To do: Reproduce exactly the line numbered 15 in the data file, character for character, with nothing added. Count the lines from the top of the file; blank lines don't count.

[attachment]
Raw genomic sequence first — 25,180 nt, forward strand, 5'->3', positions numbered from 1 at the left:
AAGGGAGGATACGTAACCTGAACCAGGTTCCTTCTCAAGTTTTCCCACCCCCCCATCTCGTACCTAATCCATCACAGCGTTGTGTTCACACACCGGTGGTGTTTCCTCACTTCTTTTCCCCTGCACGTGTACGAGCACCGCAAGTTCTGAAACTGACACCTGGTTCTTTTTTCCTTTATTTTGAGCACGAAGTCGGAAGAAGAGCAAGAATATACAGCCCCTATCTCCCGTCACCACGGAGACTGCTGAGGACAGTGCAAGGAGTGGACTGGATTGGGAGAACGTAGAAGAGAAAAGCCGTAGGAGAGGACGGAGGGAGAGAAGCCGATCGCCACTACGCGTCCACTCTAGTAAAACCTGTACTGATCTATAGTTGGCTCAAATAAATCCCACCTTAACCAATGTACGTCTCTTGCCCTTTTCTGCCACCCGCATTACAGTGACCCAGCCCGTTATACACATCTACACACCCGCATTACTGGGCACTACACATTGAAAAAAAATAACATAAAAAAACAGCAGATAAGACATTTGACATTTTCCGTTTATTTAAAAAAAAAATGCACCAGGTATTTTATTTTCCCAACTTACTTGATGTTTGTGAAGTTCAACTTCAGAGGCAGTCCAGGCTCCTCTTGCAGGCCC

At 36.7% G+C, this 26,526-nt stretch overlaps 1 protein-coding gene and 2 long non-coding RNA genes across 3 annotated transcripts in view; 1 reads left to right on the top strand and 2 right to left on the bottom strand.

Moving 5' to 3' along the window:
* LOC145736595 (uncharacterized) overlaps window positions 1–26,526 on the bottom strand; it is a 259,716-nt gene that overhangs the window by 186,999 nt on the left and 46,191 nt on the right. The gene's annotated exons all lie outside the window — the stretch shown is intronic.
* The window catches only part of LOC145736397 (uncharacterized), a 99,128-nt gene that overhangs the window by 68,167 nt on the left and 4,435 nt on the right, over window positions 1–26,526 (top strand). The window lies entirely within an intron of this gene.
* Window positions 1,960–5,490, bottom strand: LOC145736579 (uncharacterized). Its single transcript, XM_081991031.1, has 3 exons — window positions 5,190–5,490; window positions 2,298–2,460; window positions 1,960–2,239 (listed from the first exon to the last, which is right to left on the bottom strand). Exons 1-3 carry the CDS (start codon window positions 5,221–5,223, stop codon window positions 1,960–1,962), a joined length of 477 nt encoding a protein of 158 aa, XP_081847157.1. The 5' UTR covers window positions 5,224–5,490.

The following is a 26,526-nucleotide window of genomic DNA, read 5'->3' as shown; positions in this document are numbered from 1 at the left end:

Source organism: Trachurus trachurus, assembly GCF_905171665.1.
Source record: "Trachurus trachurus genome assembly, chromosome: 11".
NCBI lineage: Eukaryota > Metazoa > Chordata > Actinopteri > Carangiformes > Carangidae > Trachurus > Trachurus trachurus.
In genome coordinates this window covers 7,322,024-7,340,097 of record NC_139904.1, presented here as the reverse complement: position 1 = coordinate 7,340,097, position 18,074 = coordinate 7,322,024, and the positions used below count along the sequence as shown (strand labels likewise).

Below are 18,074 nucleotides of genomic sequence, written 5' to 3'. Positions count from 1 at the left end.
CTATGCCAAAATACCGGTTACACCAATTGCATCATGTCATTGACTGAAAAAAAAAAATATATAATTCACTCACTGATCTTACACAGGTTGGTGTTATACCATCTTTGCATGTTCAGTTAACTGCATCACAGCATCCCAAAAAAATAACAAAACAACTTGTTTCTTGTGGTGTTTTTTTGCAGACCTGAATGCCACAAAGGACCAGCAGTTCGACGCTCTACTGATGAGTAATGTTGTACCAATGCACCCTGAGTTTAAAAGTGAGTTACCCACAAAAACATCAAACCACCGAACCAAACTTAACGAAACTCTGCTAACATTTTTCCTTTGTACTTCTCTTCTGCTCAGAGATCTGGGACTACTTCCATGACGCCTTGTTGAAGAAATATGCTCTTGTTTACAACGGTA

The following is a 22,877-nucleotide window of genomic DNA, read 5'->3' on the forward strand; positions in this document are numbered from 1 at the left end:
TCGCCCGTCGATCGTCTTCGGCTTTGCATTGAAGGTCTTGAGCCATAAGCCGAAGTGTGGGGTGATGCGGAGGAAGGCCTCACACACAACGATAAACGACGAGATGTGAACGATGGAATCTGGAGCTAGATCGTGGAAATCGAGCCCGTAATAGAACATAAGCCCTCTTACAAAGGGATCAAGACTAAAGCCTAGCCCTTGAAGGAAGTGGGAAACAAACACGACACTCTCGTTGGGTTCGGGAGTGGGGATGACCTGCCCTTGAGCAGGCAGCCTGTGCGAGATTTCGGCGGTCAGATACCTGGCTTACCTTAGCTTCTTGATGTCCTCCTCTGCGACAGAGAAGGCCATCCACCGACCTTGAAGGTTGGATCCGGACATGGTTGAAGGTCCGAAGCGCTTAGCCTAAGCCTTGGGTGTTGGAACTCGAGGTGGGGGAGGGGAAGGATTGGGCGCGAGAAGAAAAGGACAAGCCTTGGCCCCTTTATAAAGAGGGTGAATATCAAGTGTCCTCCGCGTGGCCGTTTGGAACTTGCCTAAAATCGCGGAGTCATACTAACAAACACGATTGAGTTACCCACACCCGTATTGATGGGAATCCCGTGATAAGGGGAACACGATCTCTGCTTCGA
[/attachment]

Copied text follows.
The following is a 22,877-nucleotide window of genomic DNA, read 5'->3' on the forward strand; positions in this document are numbered from 1 at the left end: